By Laurie Coker
Matthew McConaughey had one heck of a year last year, but this year will most likely prove his best year yet! With MUD and now Dallas Buyers Club, a role for which he reportedly lost nearly forty pounds, he surely will get, at the very least, an Oscar nod for one if not both of these extremely well-crafted roles. Dallas Buyers Club, based on a true story, showcases McConaughey’s vast talent for vivid, multidimensional characterization.
Based on the story of real-life Texas cowboy Ron Woodroof, who in all his homophobic, womanizing, partying, binging glory, found himself facing death. Diagnosed with HIV in the early days of the disease, doctors tell Woodroof to get his affairs in order. Determined to beat the disease, shunned by his friends and denied life saving drugs, he goes on a rocky journey to find alternative treatments and save his, and by a matter of course, extend the lives of countless others. Ron Woodroof wanted to live more than anyone imagined and as a result, he learned tolerance and opened his heart and mind.
As noted, McConaughey gives a remarkable, award winning performance, moving from foul-mouth, boozing, bull rider to foul-mouth, and dogged advocate for people with HIV and AIDS. Ron is a man willing to do anything to save his life, even going up against the government. McConaughey never expects the audience’s sympathy, nor does his character merit it, but somehow, we do sympathize with this wholly disgusting and dislikeable man. As equally impressive, however, is costar Jared Leto, whose portrayal of Ron’s transsexual, best friend Rayon is awe-inspiring. Were he not up against McConaughey, he, too, would warrant a best actor nod. Clad in women’s clothing, as thin as a rail, Rayon wriggles her way into Ron’s cold heart.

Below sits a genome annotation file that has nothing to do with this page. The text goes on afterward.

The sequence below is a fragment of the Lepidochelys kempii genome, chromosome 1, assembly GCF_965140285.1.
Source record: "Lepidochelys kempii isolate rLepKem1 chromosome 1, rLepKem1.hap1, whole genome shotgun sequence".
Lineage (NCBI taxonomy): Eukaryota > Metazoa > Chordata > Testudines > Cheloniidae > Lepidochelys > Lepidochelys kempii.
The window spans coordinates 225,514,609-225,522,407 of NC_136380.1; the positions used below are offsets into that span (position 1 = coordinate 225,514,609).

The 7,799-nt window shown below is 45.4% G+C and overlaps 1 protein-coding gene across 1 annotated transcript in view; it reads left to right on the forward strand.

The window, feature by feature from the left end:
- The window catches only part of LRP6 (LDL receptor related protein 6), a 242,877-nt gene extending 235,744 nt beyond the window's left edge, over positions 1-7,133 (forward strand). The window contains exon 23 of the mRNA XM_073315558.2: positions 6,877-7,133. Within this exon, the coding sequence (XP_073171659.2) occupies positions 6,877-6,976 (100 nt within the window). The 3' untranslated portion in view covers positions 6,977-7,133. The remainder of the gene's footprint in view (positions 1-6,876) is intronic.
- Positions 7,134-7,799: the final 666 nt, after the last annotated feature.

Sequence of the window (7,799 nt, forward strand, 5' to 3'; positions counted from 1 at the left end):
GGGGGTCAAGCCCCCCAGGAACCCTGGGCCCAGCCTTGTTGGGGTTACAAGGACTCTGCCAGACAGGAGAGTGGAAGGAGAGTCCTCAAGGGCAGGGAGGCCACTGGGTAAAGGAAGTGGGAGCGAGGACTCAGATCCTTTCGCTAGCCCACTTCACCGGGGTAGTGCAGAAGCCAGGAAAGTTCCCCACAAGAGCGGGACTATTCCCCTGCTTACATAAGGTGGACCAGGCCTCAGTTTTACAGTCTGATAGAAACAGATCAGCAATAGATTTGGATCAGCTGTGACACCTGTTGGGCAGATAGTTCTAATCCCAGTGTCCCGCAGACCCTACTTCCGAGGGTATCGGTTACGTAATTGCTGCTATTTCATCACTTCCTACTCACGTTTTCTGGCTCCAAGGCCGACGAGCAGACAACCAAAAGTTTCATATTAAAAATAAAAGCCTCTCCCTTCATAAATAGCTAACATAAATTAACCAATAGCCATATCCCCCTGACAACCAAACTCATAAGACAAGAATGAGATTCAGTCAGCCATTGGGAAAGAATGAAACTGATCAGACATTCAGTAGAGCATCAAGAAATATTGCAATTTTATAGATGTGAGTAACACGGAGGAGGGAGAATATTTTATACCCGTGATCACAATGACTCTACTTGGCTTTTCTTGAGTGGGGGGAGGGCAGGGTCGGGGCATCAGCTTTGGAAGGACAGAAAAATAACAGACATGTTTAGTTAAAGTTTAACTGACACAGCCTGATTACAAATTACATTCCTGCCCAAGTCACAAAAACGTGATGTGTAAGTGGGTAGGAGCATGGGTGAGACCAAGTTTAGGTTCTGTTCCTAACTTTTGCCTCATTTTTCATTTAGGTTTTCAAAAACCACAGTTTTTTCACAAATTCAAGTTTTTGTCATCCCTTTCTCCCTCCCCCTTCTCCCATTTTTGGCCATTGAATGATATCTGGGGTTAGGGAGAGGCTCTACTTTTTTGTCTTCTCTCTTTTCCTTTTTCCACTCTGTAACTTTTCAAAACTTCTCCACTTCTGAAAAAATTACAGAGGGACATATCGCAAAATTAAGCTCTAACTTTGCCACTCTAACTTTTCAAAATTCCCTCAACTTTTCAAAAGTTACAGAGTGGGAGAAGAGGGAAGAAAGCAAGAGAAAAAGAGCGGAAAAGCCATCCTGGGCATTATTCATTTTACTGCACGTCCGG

So much about Dallas Buyers Club pleases, regardless of the seriously dark subject matter. From a quality ensemble cast to the realistic depictions of people and the times, director Jean-Marc Vallée captures the personal struggles of victims of what once was considered a death sentence. On one level we see a battle with the government and big drug companies, but on the other the film rests on its well-defined, extraordinarily portrayed characters, especially McConaughey and Leto and they carry it superbly on their skeletal shoulders. In my grade book, it earns a perfect score – A+